Research

‘Dreams Interrupted’ report explores completion barriers for Latino college students

UNC Law’s Kate Sablosky Elengold was the principal investigator for this study of the relationship between debt, achievement and equity in higher education, with a specific focus on Latino students.

Kate Sablosky Elengold
The principal investigator on the “Dreams Interrupted” research project was Kate Sablosky Elengold, assistant professor of law at UNC School of Law and director of the school’s Consumer Financial Transaction Clinic.

An aversion to taking on debt and lack of access to reliable transportation were major factors in Latino students’ ability and willingness to enroll and complete postsecondary education, according to a new study by UnidosUS and UNC School of Law that surveyed Latino students who began, but didn’t complete, a college program.

Before the COVID-19 pandemic, Latino students were enrolling in college in record numbers but trailing their white and Asian American peers when it comes to earning a degree. “Dreams Interrupted: A Mixed-Methods Study Assessing Latino College Completion” is a qualitative companion to the quantitative findings of the 2020 report “Debt, Doubt and Dreams: Understanding the Latino College Completion Gap,” providing a more compelling understanding of Latinos’ hesitancy to take on educational debt.

According to the new report’s findings, Latino students who grew up in economically vulnerable communities affected by income inequality, systemic racism and predatory lending practices, associated college debt with a crushing financial burden that could undermine their family’s financial security and stability.

For Latino students, who often come from low-income, multigenerational households with low wealth and savings, the financial stakes of defaulting on a loan were much higher for all members of the family. The economic fallout of the coronavirus pandemic exposed the precarious situation facing Latino households, who experienced significant job and wage losses at the start of the outbreak and saw their savings depleted.

Access to transportation also surfaced as another critical barrier to completion. Whether it’s access to a reliable car or reliable public transit, interview participants pointed to a range of transportation-related challenges including cost, scheduling, work and family obligations, and reliability, as factors impeding their ability to complete their studies. These hurdles in simply getting to class disproportionately burdened Latino students.

“Latino youth value higher education as evidenced by the growing share entering our higher education system,” said Amanda Martinez, senior policy analyst at UnidosUS and co-author of the report. “However, there continues to be an absence of targeted interventions and supports needed to overcome the financial and transportation-related barriers preventing students from earning their degrees and closing the completion gap. We must re-examine how we support our students and how we approach higher education as a whole to ensure that we are not making young Latinos choose between financial security and higher education.”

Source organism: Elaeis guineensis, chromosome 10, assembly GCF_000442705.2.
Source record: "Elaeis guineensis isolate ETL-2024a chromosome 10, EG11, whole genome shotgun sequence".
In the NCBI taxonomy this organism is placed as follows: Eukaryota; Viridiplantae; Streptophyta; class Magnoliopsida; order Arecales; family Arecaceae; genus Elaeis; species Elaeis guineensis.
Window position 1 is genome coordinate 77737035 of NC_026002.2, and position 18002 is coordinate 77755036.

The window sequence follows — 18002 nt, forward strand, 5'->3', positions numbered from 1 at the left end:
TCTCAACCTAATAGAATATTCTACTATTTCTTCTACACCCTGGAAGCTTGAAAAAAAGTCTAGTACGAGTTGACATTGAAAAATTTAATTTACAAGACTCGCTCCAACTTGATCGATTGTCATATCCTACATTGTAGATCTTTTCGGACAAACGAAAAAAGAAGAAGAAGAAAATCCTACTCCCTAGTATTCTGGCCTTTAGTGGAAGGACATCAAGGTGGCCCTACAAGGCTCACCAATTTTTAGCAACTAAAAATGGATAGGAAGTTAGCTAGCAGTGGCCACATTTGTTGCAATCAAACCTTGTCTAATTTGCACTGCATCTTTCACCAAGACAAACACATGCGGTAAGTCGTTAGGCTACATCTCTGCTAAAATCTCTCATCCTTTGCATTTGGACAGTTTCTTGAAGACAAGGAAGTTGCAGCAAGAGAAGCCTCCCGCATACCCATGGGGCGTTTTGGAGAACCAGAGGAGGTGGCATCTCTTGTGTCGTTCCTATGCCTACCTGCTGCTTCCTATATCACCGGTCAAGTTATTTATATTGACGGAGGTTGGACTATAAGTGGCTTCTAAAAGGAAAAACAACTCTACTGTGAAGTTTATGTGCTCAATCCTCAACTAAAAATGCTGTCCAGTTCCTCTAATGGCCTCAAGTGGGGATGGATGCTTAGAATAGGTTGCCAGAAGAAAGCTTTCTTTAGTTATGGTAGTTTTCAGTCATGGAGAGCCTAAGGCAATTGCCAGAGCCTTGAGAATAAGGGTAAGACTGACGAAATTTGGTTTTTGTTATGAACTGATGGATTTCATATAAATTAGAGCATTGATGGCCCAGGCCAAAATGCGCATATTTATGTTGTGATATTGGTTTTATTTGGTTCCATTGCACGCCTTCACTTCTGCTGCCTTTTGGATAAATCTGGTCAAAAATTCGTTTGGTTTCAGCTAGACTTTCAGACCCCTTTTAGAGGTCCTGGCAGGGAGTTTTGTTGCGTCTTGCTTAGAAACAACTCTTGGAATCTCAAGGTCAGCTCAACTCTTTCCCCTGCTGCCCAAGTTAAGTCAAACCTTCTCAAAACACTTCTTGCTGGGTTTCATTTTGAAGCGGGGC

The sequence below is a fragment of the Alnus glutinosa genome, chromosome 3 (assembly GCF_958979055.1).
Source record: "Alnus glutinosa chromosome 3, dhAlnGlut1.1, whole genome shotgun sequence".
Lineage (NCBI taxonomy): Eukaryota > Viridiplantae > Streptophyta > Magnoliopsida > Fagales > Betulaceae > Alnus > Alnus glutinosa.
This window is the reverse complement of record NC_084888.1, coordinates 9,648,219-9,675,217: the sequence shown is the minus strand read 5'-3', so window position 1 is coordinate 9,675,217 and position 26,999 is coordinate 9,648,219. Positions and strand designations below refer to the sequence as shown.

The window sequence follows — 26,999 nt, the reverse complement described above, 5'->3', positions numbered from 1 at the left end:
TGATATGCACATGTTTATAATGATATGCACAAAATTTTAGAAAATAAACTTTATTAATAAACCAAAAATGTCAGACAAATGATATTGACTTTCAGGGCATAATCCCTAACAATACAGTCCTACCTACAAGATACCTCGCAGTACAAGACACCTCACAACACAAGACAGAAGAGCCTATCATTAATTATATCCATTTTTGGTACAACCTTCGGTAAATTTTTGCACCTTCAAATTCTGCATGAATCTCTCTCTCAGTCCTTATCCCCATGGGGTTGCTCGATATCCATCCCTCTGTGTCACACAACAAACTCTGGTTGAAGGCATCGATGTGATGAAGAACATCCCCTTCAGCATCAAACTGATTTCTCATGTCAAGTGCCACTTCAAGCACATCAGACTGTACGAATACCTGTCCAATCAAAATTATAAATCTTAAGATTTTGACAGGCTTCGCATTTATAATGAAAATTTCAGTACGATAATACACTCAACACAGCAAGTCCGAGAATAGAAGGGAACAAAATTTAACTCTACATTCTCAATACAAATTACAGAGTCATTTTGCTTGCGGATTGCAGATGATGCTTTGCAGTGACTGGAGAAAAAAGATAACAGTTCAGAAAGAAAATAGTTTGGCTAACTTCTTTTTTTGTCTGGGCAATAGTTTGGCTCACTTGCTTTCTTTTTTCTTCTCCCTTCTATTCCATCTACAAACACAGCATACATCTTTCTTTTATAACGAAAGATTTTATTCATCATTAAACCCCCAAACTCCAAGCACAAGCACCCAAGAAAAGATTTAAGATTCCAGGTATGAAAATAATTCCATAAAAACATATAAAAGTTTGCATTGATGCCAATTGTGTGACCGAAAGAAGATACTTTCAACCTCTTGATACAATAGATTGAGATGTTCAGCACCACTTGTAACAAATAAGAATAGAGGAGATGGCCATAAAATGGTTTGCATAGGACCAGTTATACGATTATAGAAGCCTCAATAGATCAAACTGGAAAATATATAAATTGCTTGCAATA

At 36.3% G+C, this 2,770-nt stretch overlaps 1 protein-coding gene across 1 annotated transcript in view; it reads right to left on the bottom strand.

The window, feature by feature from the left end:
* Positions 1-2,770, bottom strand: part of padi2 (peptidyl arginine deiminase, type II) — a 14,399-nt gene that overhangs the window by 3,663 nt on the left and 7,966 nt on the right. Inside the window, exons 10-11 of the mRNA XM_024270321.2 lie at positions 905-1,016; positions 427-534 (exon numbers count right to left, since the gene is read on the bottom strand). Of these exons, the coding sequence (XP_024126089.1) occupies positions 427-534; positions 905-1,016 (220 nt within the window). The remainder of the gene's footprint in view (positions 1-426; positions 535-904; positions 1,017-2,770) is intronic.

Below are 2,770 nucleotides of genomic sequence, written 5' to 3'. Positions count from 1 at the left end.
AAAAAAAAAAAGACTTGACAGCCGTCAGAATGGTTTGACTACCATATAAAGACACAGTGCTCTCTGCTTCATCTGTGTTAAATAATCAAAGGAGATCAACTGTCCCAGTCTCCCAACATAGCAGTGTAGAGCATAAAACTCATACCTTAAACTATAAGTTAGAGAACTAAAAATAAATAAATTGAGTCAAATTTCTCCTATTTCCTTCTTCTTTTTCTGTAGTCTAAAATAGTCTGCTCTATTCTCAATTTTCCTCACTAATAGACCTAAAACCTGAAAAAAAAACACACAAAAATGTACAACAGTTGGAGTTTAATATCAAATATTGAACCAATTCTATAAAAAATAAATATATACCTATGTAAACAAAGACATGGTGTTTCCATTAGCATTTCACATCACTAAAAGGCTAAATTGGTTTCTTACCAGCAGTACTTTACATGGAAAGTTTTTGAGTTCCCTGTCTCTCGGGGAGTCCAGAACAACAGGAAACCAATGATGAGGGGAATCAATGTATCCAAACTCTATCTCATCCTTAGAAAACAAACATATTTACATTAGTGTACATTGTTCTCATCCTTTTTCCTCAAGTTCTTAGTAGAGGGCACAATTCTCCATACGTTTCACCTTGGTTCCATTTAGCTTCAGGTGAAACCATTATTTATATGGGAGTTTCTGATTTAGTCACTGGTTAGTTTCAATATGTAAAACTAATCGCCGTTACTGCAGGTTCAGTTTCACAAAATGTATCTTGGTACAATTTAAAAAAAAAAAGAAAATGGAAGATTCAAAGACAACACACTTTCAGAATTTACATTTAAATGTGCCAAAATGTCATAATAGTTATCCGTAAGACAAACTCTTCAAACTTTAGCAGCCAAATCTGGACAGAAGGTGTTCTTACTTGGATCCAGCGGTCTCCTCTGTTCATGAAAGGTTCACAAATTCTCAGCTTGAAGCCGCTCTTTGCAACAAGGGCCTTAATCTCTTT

“Our debt-financed higher education system is not serving equity goals in higher education,” said Kate Sablosky Elengold, assistant professor of law at the School of Law, director of the school’s Consumer Financial Transactions Clinic and principal investigator on the research project. “As our data show, Latino students are disproportionately burdened by a system that requires a student and her family to shoulder the entire risk of higher education, especially in light of information asymmetry, unregulated predatory institutions and an uncertain and discriminatory labor market.”

“Lumina Foundation puts racial equity at the forefront of our work as we promote affordable education for everyone,” said Lumina Strategy Officer Katherine Wheatle. “This study is one of a series of projects designed to help us understand student loan debt, borrowing behaviors and solutions for borrowers of color. With a significant increase in Hispanic and Latino student enrollment in higher education, the field must deepen its understanding of how growing unaffordability impacts families.”

About the study

The study surveyed more than 1,500 individuals aged 18-40 who began, but never finished, a college program and were no longer enrolled. Of the respondents, 35% identified as Latino. Using findings from the survey data, the researchers conducted follow-up interviews with 24 Latino survey respondents and seven program experts working with varied Latino communities on college access, success and completion. The research was funded by Lumina Foundation. Lumina Foundation is an independent, private foundation in Indianapolis that is committed to making opportunities for learning beyond high school available to all.